Go to the Globe and Mail homepage

Jump to main navigationJump to main content

Actor Daniel Craig poses during a photo call to promote the new James Bond film Skyfall, at a hotel in central London October 22, 2012. (ANDREW WINNING/REUTERS)
Actor Daniel Craig poses during a photo call to promote the new James Bond film Skyfall, at a hotel in central London October 22, 2012. (ANDREW WINNING/REUTERS)

social studies

Age over youth may save a life Add to ...

Focus improves with age

“In the new James Bond movie,” says Pacific Standard magazine, “there’s a testy exchange between the wizened superspy and the young man he’s just discovered is his new Q. ‘Age is no guarantee of efficiency,’ Q says to Bond, who retorts, ‘And youth is no guarantee of innovation.’ Googling how often that quote, or parts of it, shows up online suggests Bond won that particular exchange. Age wins another point in the operating room. New research finds that novice surgeons do a poorer job of filtering out distractions than it’s thought do the old pros, and being distracted can mean making a serious, or even deadly, mistake.”

Retirement and happiness

“Given the … slow economic times, having to work longer before we retire appears to be a given for many men,” says Psych Central. “Some wonder if having to work longer to make ends meet will taint our golden years? A new study finds that raising the retirement age to increase financial stability does not make men worse off psychologically in the long run. Dr. Elizabeth Mokyr Horner, from the University of California, Berkeley, found that individuals go through the same psychological stages as they adjust to retirement, with life satisfaction stabilizing after 70, irrespective of how old they are when they retire. The study is published online in the Journal of Happiness Studies.”

Cavemen more observant

“Paleolithic people living more than 10,000 years ago had a better artistic eye than modern painters and sculptors – at least, when it came to watching how horses and other four-legged animals move,” says NBCNews.com. “A new analysis of 1,000 pieces of prehistoric and modern artwork finds that ‘cavemen’ … were more accurate in their depictions of four-legged animals walking than artists are today. While modern artists portray these animals walking incorrectly 57.9 per cent of the time, prehistoric cave painters made mistakes only 46.2 per cent of the time.”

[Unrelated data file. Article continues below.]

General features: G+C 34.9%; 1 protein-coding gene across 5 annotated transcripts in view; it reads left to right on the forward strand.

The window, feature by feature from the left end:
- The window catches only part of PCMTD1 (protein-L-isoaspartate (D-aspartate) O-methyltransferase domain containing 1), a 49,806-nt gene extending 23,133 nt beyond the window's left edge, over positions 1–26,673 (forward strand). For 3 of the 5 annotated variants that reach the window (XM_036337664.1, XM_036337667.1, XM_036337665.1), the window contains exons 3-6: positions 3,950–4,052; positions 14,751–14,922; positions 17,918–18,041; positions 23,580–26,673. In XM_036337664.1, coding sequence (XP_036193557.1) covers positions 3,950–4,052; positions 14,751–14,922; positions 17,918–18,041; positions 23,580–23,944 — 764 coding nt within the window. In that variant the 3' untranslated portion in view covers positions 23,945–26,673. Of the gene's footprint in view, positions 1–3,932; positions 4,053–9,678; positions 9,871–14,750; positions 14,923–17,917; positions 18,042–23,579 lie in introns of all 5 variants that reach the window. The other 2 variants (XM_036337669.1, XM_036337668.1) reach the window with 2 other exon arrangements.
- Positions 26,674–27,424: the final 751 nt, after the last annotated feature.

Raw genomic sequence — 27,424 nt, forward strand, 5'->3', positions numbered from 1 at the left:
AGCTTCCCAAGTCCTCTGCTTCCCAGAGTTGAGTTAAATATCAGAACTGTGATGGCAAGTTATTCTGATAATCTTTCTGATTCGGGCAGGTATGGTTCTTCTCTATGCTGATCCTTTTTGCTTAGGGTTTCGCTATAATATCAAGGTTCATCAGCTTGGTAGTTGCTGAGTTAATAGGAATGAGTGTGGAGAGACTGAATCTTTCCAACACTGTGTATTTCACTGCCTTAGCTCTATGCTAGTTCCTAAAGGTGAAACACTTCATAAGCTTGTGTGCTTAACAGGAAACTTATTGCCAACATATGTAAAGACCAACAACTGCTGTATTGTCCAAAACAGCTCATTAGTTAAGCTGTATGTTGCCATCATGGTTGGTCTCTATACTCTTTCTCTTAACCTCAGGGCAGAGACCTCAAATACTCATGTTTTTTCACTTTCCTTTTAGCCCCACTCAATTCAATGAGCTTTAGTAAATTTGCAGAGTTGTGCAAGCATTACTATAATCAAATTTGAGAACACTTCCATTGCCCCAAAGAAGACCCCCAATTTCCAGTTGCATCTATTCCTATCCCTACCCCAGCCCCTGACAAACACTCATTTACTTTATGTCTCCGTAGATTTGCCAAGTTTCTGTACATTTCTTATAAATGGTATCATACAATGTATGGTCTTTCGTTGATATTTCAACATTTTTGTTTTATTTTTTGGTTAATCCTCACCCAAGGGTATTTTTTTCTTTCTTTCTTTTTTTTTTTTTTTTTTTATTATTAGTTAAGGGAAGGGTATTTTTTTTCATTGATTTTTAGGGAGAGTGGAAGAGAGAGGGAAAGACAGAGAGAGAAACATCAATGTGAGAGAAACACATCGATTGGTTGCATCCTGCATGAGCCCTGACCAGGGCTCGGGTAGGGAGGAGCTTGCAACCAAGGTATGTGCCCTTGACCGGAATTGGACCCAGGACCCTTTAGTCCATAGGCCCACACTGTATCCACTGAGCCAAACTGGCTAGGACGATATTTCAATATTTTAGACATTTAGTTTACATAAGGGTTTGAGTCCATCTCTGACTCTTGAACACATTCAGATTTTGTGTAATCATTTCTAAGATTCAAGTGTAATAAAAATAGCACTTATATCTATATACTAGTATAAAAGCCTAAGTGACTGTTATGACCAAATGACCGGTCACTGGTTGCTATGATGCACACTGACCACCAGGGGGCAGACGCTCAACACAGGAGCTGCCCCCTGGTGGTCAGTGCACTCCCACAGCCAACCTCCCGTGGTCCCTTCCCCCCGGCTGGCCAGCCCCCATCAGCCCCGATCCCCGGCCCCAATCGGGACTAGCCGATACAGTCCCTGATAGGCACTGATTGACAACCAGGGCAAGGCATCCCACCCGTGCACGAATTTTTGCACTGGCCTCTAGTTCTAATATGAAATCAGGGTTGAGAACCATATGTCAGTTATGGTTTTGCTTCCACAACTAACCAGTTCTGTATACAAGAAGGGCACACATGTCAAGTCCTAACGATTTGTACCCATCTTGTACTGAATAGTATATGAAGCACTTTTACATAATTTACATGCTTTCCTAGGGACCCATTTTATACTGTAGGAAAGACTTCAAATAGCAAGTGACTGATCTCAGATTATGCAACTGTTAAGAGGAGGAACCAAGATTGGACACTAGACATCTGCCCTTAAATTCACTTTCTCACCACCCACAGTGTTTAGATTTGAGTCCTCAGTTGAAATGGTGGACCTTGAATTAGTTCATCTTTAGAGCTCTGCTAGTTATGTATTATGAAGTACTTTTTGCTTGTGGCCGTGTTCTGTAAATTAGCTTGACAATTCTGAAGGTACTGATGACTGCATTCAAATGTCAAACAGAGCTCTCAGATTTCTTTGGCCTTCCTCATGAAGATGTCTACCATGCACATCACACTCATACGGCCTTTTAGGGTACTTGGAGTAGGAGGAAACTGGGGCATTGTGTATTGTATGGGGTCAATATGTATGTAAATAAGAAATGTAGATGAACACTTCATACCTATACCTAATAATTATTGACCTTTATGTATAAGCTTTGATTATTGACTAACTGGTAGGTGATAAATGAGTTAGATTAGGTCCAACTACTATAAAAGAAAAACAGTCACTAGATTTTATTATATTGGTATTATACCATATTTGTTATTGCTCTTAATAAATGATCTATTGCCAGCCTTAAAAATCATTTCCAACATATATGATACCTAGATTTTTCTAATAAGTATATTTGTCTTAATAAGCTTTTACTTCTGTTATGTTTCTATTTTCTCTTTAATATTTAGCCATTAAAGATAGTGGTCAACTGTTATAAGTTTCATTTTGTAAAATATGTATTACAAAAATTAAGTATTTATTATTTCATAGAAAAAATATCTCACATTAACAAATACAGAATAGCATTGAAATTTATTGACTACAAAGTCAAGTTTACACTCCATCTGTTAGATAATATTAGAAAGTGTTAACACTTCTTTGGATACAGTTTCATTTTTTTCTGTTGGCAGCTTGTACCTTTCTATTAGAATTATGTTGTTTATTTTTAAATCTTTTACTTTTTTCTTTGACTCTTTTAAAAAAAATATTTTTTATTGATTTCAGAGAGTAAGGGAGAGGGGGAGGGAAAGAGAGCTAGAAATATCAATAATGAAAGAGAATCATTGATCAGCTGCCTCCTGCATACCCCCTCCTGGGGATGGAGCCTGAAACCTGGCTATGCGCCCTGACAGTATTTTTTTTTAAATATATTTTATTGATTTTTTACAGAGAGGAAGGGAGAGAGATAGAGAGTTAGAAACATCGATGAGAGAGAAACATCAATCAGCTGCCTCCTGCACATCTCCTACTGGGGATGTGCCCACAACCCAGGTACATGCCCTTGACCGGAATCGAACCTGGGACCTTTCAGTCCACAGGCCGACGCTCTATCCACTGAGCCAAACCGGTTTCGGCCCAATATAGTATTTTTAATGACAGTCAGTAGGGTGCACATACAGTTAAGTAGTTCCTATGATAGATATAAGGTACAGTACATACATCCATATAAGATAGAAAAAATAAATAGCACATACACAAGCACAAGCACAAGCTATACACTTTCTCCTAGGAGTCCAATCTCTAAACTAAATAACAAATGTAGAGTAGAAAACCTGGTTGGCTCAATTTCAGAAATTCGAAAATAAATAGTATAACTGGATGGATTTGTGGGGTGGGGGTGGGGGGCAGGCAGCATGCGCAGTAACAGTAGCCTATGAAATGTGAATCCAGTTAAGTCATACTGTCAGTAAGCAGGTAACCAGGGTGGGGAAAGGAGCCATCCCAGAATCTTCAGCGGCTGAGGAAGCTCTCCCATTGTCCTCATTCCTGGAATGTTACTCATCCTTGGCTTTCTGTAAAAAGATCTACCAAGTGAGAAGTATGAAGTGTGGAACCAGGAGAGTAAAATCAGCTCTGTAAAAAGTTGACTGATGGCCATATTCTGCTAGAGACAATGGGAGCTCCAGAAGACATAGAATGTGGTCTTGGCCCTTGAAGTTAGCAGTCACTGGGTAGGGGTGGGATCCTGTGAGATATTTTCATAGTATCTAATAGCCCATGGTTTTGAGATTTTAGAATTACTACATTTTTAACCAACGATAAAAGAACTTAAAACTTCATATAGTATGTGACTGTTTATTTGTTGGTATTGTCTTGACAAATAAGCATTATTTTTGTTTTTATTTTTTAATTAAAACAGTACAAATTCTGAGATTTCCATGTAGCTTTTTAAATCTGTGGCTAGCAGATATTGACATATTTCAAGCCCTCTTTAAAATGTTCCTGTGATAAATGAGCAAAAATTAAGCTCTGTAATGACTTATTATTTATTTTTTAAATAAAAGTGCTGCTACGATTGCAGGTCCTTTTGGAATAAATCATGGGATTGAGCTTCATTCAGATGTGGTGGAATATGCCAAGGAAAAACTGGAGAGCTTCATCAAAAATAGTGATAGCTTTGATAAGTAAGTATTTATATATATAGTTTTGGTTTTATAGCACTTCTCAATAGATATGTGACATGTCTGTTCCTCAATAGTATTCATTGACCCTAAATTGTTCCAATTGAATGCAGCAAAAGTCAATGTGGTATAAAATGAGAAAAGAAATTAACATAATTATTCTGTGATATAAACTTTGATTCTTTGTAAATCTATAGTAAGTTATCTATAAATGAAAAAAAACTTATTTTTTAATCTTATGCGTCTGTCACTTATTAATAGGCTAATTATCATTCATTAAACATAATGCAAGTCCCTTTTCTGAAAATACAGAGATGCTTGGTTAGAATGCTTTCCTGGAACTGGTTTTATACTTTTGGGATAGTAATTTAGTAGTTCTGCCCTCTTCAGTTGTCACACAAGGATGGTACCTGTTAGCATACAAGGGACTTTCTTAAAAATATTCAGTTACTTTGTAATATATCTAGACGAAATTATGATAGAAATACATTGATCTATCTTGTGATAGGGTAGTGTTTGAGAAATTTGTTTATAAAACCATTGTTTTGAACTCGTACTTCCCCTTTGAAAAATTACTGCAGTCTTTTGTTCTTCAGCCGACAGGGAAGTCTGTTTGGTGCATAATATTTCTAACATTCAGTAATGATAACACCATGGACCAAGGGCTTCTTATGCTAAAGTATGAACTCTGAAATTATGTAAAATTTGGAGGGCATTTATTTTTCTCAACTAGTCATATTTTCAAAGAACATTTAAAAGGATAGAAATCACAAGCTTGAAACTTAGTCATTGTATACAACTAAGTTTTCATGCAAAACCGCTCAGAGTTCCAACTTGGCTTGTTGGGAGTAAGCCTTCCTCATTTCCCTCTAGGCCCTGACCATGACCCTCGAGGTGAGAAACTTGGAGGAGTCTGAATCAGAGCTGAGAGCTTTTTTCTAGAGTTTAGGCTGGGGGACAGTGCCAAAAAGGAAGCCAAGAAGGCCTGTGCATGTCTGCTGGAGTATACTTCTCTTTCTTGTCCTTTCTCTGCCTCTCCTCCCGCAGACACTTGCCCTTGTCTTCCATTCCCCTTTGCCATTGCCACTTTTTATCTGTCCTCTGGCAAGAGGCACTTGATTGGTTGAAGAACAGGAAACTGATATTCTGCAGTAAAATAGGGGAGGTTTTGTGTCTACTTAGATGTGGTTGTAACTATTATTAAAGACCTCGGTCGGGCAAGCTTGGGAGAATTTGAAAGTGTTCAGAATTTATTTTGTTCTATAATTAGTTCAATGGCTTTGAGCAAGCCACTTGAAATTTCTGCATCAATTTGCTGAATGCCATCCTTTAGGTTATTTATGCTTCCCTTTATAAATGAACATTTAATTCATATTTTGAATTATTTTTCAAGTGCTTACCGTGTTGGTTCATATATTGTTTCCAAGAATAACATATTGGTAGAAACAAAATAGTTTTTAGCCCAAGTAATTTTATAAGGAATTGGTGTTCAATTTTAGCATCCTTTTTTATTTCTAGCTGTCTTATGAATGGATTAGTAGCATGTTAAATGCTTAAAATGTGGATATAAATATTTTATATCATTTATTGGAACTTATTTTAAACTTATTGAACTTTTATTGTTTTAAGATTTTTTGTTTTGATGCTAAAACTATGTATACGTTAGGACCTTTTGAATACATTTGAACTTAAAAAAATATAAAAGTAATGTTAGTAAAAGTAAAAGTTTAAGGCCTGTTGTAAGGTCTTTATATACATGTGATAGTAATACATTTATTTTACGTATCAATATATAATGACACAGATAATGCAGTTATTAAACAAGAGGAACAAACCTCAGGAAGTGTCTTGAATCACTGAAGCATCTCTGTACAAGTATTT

Where Christmas is big

“Where would you find the most Christmas spirit in the world? It’s hard to say for certain,” says CNN.com, “but if a global competition were to be held, the Philippines would have an excellent shot at winning. The Southeast Asian island nation has the world’s longest festive season – and pulls no punches in the celebratory zeal for the period, with lavish light displays, masses and festivals held throughout the country from September until January. … [W]hile many countries concentrate on the commercial side of Christmas, Filipinos attend several masses throughout the Christmas season and faith forms an intrinsic part of celebrations. A traditional Filipino event is Simbang Gabi, a series of masses held over nine nights culminating in Christmas Eve. It is believed that if you make a wish after completing the nine masses, it will come true.”

Impatience in Japan

“You press a button and wait for your elevator,” says The Wall Street Journal. “How long before you get impatient and agitated? Theresa Christy says 20 seconds. As a mathematician steeped in the theories of vertical transportation at Otis Elevator Co., Christy, 55, has spent a quarter-century developing systems that make elevators run as perfectly as possible – which means getting most riders into a [lift] in less than 20 seconds. ‘Traditionally, the wait time is the most important factor,’ she says. ‘The thing people hate the most is waiting.’ … In Japan, riders immediately want to know which [lift] will serve them – indicated by a light and the sound of a gong – even if the elevator won’t arrive for 30 seconds. That way, people can line up in front of the correct elevator.”

Thought du jour

“In this world people have to pay an extortionate price for any exceptional gift whatever.”

Willa Cather, American author (1873-1947)

Follow us on Twitter: @globeandmail

 

Topics:

In the know

Most popular video »

Highlights

More from The Globe and Mail

Most Popular Stories